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Feeling Safe at Home

A program in Missouri helps crime victims remain anonymous by allowing them to use a P.O. box instead of a physical address. (Virgina Carter)
A program in Missouri helps crime victims remain anonymous by allowing them to use a P.O. box instead of a physical address. (Virgina Carter)
April 28, 2016

JEFFERSON CITY, Mo. - Missouri is highlighting a program to help crime victims stay anonymous. It's called "Safe At Home." It was set up in 2007 and gives victims of domestic violence, sexual assault, rape and stalking a more anonymous address they can use.

Stephanie Fleming, communications director of the Missouri Secretary of State's Office, which runs the program, said the idea is to let victims keep their address private so they can feel safe in their own homes.

"Voter registration, driver's license, public school records: all of these are so public that to give them a substitute address to use on those forms, and it's a P.O. box not a physical address, really provides them with a sense of security and safety," she said.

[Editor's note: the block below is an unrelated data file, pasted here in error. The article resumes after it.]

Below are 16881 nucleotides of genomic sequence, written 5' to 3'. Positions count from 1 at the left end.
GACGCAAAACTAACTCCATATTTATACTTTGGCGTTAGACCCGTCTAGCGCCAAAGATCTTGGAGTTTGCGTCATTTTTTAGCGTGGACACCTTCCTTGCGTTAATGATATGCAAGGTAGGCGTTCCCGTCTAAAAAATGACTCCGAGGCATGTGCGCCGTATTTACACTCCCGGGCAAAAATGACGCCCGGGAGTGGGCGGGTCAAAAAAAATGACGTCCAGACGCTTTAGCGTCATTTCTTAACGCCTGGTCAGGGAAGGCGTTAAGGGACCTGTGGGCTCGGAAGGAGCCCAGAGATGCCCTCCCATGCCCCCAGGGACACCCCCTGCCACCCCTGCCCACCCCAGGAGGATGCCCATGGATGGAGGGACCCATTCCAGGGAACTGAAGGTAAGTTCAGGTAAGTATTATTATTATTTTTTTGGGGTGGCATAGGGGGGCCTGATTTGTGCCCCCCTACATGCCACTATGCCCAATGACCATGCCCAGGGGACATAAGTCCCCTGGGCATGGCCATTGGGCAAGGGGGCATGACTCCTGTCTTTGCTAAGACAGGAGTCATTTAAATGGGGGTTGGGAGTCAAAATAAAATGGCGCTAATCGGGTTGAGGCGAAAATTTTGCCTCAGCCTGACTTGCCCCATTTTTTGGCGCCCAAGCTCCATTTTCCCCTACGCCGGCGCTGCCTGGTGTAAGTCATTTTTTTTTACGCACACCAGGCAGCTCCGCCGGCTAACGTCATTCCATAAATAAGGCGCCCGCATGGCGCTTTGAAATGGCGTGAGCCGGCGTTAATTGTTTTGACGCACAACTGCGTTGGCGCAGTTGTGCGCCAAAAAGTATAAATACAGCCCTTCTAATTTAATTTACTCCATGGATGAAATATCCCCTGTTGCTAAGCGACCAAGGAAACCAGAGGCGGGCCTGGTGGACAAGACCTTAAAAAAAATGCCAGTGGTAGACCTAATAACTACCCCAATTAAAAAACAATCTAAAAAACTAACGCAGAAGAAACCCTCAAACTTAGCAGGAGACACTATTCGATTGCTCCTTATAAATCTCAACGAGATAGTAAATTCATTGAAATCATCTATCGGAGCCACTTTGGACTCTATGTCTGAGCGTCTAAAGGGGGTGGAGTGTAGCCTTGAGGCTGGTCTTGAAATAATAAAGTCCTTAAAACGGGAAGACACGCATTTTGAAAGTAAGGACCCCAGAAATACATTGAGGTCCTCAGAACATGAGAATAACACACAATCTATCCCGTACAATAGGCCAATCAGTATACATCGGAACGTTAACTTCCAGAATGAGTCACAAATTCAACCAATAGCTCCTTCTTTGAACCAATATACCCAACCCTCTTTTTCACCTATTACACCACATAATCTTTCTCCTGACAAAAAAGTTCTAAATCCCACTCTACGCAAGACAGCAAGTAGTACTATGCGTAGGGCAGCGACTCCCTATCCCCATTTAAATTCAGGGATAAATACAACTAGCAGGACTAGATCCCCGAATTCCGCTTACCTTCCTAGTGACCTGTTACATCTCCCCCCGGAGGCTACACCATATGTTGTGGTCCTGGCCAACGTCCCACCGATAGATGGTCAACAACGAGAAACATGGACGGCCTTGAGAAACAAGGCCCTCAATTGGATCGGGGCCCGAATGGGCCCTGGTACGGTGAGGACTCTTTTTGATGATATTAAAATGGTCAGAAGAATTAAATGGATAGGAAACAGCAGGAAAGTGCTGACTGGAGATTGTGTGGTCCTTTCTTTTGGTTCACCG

According to data from the Centers for Disease Control and Prevention, nearly 1 in 5 women, and 1 in 71 men report experiencing rape at some time in their lives, and 7.5 million people are stalked each year in the U.S.

Fleming said law enforcement in Missouri has gotten behind the program. Victims are given a card to carry with them in case they're pulled over by an officer.

"That way law enforcement knows exactly what this card is when it's presented to them through the window if they've pulled someone over, or say they're at a scene of an accident," she added. "That way they know to use that address in the record."

The alternative address can also be used in connection with child support, food assistance programs, and even when applying for a public library card.

Veronica Carter, Public News Service - MO